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Medical teams rushed Sunday to flood-devastated southern India where five days of torrential rain have left at least 205 people dead and 750,000 displaced, authorities said.
The floods have submerged entire villages, snapped transport and communication links and raised fears of disease spreading in relief camps crowded with people forced from their homes. Large parts of Andhra Pradesh and Karnataka states have been inundated.
Air force helicopters dropped food and drinking water packages to hundreds of villages that remained cut off after roads were submerged or washed away.
In Karnataka, the worst-hit of the two states, 168 people have died and more than 300,000 have been displaced, authorities said.
In neighboring Andhra Pradesh, 37 people have died and around 450,000 have been displaced and were sheltering in 100 relief camps, said state chief minister K. Rosaiah.
"We are rushing medical teams and equipment to the camps" to ward off outbreaks of disease in the camps, Rosaiah said.
Flooding worsened after authorities released water from rain-swollen reservoirs and dams in both states to prevent them from bursting their banks.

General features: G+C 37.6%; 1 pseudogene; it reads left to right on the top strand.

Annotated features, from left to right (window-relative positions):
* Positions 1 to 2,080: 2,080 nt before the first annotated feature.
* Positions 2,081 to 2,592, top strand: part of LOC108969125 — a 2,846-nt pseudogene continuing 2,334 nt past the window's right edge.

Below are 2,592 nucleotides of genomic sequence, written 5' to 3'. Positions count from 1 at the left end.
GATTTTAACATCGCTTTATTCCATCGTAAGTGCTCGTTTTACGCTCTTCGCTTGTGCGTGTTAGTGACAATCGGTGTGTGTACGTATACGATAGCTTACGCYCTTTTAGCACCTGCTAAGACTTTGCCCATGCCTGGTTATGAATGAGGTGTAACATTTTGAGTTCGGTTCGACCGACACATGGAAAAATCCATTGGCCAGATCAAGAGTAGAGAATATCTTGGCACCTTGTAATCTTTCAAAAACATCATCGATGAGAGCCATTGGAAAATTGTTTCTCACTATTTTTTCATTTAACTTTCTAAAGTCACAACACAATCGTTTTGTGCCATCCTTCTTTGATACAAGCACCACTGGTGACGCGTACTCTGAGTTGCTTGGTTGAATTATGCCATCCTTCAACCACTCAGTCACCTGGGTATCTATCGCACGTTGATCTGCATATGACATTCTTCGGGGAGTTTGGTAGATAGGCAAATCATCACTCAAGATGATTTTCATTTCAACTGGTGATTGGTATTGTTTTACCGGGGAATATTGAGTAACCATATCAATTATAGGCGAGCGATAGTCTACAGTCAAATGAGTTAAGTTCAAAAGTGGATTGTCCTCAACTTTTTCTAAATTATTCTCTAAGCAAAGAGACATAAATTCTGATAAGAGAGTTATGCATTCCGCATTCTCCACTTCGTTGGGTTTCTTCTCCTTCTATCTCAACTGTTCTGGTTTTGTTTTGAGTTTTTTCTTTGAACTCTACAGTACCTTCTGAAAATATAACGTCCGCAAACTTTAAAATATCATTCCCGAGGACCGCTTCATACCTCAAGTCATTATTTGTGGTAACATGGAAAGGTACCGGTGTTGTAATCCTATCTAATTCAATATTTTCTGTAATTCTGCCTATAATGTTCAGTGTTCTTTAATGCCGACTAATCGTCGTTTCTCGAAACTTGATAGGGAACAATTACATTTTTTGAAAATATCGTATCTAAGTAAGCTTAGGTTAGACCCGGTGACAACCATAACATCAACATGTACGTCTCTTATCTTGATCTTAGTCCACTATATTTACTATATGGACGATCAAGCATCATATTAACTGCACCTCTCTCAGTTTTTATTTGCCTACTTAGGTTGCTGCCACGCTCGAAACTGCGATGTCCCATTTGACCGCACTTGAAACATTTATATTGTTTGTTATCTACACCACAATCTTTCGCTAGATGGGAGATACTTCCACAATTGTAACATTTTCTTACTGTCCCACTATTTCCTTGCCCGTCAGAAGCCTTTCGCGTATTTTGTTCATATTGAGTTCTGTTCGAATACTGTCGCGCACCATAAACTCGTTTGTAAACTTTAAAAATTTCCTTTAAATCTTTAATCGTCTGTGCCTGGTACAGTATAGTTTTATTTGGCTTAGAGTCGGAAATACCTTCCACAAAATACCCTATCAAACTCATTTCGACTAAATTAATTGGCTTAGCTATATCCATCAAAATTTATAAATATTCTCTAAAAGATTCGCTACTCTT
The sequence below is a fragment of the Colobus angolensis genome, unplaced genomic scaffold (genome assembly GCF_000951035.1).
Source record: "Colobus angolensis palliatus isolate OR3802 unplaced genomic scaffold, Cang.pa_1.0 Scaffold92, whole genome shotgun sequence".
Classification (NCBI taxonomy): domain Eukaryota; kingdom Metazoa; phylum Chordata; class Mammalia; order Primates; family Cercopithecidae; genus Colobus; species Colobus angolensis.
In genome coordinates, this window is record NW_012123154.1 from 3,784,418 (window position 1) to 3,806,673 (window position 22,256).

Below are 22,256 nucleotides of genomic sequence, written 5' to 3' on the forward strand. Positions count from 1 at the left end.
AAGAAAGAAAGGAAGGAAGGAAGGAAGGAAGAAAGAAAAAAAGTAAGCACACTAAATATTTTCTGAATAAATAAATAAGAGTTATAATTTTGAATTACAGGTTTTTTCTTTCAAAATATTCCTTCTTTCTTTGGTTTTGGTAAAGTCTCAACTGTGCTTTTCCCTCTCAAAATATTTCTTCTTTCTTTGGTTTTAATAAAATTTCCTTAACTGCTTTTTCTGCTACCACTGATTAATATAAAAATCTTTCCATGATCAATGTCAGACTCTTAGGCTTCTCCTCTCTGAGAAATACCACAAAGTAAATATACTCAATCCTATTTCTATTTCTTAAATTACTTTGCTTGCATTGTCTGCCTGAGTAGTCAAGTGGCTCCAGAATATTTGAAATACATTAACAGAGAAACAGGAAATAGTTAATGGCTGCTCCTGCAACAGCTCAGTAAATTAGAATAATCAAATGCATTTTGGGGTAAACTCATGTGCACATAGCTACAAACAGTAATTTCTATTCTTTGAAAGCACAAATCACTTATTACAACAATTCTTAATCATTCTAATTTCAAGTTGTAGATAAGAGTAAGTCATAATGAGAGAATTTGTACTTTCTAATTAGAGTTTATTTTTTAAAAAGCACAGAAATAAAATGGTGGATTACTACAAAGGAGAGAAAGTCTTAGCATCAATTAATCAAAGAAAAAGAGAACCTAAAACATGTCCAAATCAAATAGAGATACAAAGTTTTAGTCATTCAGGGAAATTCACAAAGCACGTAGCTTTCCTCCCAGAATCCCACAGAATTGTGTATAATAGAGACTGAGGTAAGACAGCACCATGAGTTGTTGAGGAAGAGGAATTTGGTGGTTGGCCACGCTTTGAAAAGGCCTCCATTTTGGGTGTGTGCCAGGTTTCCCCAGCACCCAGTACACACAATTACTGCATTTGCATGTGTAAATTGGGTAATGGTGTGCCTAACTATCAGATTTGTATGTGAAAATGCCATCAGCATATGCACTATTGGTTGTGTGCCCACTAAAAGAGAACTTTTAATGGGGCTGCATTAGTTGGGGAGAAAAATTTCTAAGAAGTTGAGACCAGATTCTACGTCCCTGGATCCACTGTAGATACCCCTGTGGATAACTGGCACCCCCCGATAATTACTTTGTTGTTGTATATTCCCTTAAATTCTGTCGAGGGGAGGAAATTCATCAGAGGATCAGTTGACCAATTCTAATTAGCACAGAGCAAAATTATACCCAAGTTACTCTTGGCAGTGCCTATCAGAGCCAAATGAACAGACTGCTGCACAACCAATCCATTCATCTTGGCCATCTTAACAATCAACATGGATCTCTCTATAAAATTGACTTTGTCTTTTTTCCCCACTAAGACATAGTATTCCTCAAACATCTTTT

Army soldiers used boats to ferry villagers stranded on rooftops to government schools or relief camps on higher ground. Doctors were distributing water purifying tablets and providing medical services in the camps, but facilities were poor and crowded.
In places where villagers refused to leave their homes, drinking water was being supplied by tankers to prevent the outbreak of waterborne diseases, said D. Prasada Rao, state revenue minister in Andhra Pradesh.
Just weeks ago, most parts of Andhra Pradesh and Karnataka were suffering from severe drought due to the failure of monsoon rains. Weather officials say an area of low pressure in the Bay of Bengal has caused the sudden, torrential rains.
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